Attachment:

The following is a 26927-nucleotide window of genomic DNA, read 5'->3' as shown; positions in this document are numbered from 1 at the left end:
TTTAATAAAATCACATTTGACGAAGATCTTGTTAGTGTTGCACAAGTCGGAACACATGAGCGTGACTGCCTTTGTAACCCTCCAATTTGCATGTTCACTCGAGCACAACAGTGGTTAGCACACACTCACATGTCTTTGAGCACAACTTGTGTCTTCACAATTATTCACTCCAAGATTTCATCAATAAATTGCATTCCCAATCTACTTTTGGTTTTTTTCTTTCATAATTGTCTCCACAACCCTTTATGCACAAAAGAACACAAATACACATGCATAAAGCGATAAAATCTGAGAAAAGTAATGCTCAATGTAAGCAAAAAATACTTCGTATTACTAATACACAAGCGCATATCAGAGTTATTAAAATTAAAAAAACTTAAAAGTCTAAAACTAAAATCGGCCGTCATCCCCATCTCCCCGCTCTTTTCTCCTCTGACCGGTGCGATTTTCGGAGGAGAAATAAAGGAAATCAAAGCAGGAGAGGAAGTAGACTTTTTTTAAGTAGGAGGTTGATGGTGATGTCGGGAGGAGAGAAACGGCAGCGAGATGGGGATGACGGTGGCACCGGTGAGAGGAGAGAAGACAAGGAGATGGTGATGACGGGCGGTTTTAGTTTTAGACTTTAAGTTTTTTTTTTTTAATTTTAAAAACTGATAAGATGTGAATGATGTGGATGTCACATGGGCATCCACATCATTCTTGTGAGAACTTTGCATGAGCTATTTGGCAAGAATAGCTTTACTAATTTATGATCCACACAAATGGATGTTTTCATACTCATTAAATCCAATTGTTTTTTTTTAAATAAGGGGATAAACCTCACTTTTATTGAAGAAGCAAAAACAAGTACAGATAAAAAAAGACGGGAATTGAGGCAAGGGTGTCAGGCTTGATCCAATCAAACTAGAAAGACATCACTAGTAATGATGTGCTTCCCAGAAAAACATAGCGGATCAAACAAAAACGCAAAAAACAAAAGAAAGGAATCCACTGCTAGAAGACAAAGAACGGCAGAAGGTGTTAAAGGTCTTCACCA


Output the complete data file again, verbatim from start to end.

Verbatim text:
The following is a 26927-nucleotide window of genomic DNA, read 5'->3' as shown; positions in this document are numbered from 1 at the left end:
TTTAATAAAATCACATTTGACGAAGATCTTGTTAGTGTTGCACAAGTCGGAACACATGAGCGTGACTGCCTTTGTAACCCTCCAATTTGCATGTTCACTCGAGCACAACAGTGGTTAGCACACACTCACATGTCTTTGAGCACAACTTGTGTCTTCACAATTATTCACTCCAAGATTTCATCAATAAATTGCATTCCCAATCTACTTTTGGTTTTTTTCTTTCATAATTGTCTCCACAACCCTTTATGCACAAAAGAACACAAATACACATGCATAAAGCGATAAAATCTGAGAAAAGTAATGCTCAATGTAAGCAAAAAATACTTCGTATTACTAATACACAAGCGCATATCAGAGTTATTAAAATTAAAAAAACTTAAAAGTCTAAAACTAAAATCGGCCGTCATCCCCATCTCCCCGCTCTTTTCTCCTCTGACCGGTGCGATTTTCGGAGGAGAAATAAAGGAAATCAAAGCAGGAGAGGAAGTAGACTTTTTTTAAGTAGGAGGTTGATGGTGATGTCGGGAGGAGAGAAACGGCAGCGAGATGGGGATGACGGTGGCACCGGTGAGAGGAGAGAAGACAAGGAGATGGTGATGACGGGCGGTTTTAGTTTTAGACTTTAAGTTTTTTTTTTTTAATTTTAAAAACTGATAAGATGTGAATGATGTGGATGTCACATGGGCATCCACATCATTCTTGTGAGAACTTTGCATGAGCTATTTGGCAAGAATAGCTTTACTAATTTATGATCCACACAAATGGATGTTTTCATACTCATTAAATCCAATTGTTTTTTTTTAAATAAGGGGATAAACCTCACTTTTATTGAAGAAGCAAAAACAAGTACAGATAAAAAAAGACGGGAATTGAGGCAAGGGTGTCAGGCTTGATCCAATCAAACTAGAAAGACATCACTAGTAATGATGTGCTTCCCAGAAAAACATAGCGGATCAAACAAAAACGCAAAAAACAAAAGAAAGGAATCCACTGCTAGAAGACAAAGAACGGCAGAAGGTGTTAAAGGTCTTCACCA